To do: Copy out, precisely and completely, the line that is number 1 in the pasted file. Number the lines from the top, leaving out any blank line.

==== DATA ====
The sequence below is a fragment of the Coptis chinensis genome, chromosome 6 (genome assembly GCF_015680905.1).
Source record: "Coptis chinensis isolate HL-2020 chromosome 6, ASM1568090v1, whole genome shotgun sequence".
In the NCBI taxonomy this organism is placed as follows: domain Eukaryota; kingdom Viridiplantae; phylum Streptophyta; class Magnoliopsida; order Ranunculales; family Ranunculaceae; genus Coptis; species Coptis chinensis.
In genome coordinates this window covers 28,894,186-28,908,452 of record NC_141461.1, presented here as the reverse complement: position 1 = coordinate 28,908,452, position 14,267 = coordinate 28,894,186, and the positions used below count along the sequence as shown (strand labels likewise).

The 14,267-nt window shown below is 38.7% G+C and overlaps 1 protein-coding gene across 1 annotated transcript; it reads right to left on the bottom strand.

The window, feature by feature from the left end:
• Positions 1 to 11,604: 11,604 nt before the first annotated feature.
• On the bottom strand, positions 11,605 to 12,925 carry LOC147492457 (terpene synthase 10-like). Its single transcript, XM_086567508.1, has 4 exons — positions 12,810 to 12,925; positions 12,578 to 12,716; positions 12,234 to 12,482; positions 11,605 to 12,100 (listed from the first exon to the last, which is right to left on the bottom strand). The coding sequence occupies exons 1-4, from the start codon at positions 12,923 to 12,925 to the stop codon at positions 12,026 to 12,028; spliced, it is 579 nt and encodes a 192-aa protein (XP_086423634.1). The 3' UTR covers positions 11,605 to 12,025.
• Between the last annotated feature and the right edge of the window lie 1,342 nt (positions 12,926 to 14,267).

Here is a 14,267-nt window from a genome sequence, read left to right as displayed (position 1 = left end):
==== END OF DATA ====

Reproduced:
The sequence below is a fragment of the Coptis chinensis genome, chromosome 6 (genome assembly GCF_015680905.1).